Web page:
The level of inquiry, however, should be tailored based on the risks posed by each particular vendor. That is, the more risky a relationship is to an organization, the greater the risk management responsibilities become.
Due Diligence Basics for Selecting Qualified Vendors
The evaluation of a potential vendor might include the following measures:
Checking the vendor against government watchlists (e.g., the General Services Administration’s Excluded Parties List System, the Office of Foreign Assets Control’s List of Specially Designated Nationals and Blocked Persons List, and the Bureau of Industry and Security’s Denied Persons List)
Reviewing the vendor’s corporate registry records
Searching politically exposed persons (PEP) databases, if conducting business internationally, to assess whether the vendor and its personnel are connected with foreign governments; PEPs are individuals (e.g., politicians, government officials, legal officials, and high-ranking military officers) who might be or have been in a position of political authority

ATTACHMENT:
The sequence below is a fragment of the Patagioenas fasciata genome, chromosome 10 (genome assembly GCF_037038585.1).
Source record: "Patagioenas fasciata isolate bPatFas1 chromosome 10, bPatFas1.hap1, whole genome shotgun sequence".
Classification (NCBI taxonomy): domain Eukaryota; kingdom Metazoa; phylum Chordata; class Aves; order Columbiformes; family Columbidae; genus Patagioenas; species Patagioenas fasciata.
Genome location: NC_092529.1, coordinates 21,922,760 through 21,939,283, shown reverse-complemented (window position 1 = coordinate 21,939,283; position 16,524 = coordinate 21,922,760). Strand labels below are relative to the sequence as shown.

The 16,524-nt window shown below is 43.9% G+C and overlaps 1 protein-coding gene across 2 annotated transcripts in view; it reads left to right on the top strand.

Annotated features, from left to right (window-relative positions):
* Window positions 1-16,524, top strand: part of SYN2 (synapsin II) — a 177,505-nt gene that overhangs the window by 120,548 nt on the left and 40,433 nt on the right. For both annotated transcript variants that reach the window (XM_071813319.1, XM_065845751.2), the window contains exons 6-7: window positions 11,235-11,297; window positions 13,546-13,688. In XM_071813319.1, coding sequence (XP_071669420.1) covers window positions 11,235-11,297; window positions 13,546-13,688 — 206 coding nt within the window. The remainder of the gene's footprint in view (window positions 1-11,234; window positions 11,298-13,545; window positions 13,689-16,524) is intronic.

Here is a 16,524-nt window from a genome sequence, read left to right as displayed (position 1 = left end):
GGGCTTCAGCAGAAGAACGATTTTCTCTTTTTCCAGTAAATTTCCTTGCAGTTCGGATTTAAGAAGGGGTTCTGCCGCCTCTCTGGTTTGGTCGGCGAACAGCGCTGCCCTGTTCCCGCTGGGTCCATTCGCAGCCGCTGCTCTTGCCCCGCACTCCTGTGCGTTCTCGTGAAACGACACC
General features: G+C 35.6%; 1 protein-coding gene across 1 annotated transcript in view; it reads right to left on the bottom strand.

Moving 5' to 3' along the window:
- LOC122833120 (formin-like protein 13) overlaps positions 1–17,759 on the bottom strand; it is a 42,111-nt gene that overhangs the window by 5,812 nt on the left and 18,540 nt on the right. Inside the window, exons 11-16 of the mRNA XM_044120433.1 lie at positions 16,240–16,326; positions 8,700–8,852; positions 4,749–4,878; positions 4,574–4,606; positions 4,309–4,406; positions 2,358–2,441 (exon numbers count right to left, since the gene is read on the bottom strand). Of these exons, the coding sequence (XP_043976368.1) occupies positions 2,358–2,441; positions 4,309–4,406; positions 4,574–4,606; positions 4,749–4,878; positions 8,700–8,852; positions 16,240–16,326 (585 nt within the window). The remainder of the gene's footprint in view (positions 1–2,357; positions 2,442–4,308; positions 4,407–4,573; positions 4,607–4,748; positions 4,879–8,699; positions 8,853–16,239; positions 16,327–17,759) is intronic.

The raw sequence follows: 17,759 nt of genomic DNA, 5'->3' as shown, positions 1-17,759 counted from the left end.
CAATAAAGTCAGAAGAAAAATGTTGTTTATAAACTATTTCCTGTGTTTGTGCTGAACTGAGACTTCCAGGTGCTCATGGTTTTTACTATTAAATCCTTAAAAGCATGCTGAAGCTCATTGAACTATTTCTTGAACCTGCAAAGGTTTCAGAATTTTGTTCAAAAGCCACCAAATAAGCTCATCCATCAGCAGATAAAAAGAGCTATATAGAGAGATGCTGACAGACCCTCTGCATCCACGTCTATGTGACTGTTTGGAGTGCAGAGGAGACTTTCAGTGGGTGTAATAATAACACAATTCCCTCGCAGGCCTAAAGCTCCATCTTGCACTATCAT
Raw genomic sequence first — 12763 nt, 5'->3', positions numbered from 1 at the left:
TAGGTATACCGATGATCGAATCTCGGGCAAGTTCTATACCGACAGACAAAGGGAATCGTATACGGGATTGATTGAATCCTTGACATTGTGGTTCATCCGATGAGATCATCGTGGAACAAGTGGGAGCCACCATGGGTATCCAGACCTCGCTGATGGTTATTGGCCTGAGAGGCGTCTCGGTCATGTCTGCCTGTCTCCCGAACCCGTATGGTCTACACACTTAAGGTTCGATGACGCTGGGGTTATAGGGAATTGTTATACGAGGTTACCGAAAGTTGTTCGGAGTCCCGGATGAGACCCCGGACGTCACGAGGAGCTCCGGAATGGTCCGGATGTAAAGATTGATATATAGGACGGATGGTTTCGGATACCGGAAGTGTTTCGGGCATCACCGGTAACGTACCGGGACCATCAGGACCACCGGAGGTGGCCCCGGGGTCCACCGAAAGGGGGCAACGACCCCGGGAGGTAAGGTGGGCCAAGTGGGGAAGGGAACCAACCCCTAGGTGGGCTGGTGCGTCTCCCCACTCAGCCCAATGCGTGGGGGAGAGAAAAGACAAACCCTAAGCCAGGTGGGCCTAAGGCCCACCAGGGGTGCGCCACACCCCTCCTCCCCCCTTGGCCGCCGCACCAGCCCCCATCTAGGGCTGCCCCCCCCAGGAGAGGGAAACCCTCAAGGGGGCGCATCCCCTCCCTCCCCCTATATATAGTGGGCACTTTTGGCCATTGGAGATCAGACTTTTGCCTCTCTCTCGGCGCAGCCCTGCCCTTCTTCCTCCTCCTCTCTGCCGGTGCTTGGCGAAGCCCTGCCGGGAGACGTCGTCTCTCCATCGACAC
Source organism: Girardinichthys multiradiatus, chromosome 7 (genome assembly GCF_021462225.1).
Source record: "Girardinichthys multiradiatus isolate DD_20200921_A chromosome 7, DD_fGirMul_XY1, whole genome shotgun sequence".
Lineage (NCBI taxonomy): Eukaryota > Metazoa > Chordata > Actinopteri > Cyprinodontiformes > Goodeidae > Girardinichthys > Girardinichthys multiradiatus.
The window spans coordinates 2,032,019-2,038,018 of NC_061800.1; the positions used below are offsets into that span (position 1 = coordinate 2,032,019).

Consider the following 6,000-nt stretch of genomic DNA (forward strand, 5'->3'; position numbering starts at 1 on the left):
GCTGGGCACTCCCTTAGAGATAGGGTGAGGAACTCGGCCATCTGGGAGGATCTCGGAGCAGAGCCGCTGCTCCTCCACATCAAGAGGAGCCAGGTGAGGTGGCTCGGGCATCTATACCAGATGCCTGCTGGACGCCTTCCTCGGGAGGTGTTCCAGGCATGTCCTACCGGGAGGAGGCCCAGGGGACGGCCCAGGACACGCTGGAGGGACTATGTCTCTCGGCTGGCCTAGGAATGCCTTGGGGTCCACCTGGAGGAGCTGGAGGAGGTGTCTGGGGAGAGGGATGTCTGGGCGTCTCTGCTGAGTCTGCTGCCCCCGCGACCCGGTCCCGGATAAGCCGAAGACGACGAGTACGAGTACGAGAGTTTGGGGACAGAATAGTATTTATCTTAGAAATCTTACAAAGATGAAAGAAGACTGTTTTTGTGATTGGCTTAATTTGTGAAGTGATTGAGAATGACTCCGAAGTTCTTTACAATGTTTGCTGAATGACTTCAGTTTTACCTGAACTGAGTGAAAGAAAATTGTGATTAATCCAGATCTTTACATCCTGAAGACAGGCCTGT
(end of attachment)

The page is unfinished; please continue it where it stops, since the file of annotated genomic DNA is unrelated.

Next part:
Verifying the vendor’s key employees
Searching the vendor’s corporate records to determine what other companies the key employees have been involved with
Verifying the vendor’s insurance
Verifying any professional licenses held by the key personnel
Confirming the vendor’s physical addresses (e.g., use online tools to check addresses, conduct reverse address searches, etc.)
Performing site visits at the vendor’s principal place of business
Testing the reputation of the vendor and its key individuals (e.g., ask those in the industry about the vendor to gauge the vendor’s overall reputation for integrity)
Conducting a media analysis of the vendor and its key employees
Conducting interviews with the vendor’s employees
Requiring a W-9 form from the vendor
Reviewing the vendor’s policies and procedures on fraud, governance and compliance